The occasional, often ill-considered thoughts of a Roman Catholic permanent deacon who is ever grateful to God for his existence. Despite the strangeness we encounter in this life, all the suffering we witness and endure, being is good, so good I am sometimes unable to contain my joy. Deo gratias!


Friday, May 21, 2010

Noah's Ark??

It seems some folks are absolutely certain that they've located Noah's Ark, or what's left of it, on Mt. Ararat in the Aras Mountains in modern day Turkey. Okay, they're pretty sure they've found it...well, maybe, sorta, could be...

The people who made the "discovery" consist of a team of Turkish and Chinese explorers -- and interesting combination in itself -- operating under the organizational auspices of Noah's Ark Ministries International Limited. You can check out their website at Noah's Ark Search. It includes some neat videos taken during the expedition.

The team claims it located some large chunks of ancient wood at about the 12,000-foot level of the mountain and that the wood has been dated to 4,800 years old. They reportedly found and entered a wooden ship-like structure embedded in the mountain's ice. As you might expect, other explorers who have been searching for the ark for years doubt the conclusions and suggest that it's all the result of an elaborate hoax. And so the whole thing has boiled over into a delicious controversy among all these different ark-searchers. You can read about the controversy here. Each, of course, wants to be the first to find the ancient craft.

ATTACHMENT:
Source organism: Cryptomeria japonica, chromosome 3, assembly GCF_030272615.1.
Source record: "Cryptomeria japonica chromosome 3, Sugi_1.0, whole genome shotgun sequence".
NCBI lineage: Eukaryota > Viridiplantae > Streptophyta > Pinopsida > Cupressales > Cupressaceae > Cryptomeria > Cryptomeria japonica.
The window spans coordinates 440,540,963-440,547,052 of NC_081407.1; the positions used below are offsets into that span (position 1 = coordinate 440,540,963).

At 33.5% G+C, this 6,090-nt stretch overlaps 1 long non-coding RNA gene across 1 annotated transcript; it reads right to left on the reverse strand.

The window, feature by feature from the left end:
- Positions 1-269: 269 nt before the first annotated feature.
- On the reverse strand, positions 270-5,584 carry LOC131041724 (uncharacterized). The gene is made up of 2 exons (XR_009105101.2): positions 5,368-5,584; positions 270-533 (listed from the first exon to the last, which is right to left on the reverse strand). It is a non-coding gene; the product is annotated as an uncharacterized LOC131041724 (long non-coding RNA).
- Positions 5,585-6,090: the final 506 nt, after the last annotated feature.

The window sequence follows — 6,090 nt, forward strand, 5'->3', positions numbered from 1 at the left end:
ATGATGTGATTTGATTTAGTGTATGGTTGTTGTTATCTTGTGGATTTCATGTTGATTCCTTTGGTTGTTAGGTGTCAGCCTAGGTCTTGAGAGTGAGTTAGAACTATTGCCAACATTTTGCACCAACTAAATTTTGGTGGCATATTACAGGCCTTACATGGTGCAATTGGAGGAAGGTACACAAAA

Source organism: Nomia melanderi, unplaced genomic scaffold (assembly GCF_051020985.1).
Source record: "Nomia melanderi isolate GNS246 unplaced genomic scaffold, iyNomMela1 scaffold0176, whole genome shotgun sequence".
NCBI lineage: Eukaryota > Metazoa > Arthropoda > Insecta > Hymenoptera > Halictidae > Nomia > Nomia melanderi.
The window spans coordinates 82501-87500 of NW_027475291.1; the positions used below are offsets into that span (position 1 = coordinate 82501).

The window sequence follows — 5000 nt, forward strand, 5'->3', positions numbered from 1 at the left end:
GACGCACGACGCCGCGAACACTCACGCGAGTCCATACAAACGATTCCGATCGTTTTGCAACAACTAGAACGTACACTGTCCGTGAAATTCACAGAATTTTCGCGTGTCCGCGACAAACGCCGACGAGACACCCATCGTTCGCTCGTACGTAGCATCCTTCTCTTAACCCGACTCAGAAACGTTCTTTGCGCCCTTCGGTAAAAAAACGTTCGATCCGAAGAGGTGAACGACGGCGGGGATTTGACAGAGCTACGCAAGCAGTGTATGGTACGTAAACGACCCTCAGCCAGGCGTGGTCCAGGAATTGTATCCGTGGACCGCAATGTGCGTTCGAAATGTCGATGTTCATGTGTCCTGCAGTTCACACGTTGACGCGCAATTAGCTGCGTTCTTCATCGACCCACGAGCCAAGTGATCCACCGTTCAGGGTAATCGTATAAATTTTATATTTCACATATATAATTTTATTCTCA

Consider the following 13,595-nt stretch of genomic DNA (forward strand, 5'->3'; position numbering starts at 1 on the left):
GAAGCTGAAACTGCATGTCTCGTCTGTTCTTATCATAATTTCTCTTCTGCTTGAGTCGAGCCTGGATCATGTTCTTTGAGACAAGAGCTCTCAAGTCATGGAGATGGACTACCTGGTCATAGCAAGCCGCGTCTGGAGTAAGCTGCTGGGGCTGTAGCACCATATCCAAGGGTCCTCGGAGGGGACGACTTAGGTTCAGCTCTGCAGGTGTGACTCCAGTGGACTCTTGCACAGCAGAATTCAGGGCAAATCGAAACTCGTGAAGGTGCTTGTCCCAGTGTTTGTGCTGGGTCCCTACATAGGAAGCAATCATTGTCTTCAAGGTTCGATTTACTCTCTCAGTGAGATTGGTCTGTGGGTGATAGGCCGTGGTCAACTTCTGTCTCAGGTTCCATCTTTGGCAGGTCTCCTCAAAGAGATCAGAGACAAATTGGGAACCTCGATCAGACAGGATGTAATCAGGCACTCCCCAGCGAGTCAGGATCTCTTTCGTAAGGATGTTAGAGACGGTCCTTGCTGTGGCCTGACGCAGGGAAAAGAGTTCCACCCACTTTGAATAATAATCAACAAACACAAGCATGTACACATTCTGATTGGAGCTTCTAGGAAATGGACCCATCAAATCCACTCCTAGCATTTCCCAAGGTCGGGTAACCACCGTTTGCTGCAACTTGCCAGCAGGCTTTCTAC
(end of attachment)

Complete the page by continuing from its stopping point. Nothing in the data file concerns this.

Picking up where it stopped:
A view of the "ark's" interior

Personally, I can't see how one could positively attribute any large wood fragments, even those found on top of Mt. Ararat, to Noah's Biblical ship. I don't believe they found a "Noah was here" inscription carved into the wood. But, then again, the story of Noah's ark eventually settling on top of a mountain is unique in ancient literature. So what else could it be? The remains of an ancient ski resort? If the wood and the structure are ultimately confirmed to be legitimate by a reputable third party, it will be interesting to see what kind of alternatives to Noah are suggested by the scientific community.

I know they're all very sincere, but I think these ark-searchers could be spending their time more productively on other pursuits. For example, Dr. John D. Morris, one of the ark-searchers who doubts the authenticity of the find, is President of Dallas’ Institute for Creation Research and a fundamentalist Christian who led 13 expeditions to Mt. Ararat between 1971 and 1990. Can you think of anyone else who has made more unsuccessful exploratory trips for any other purpose?

Anyway, it's all very interesting, if a bit strange, that so many people seem to need to find the ark to confirm their belief in the truth of Scripture. I'm a little surprised they're not trekking through Iraq looking for the Garden of Eden. One would hope their faith is not dependent on such physical evidence.

I certainly don't believe in the Resurrection of Jesus Christ because I also believe in the authenticity of the Shroud of Turin. I see the Shroud simply as a nice gift left behind by Our Lord, not as the source of my faith. How does that old hymn go? "We walk by faith and not by sight..."

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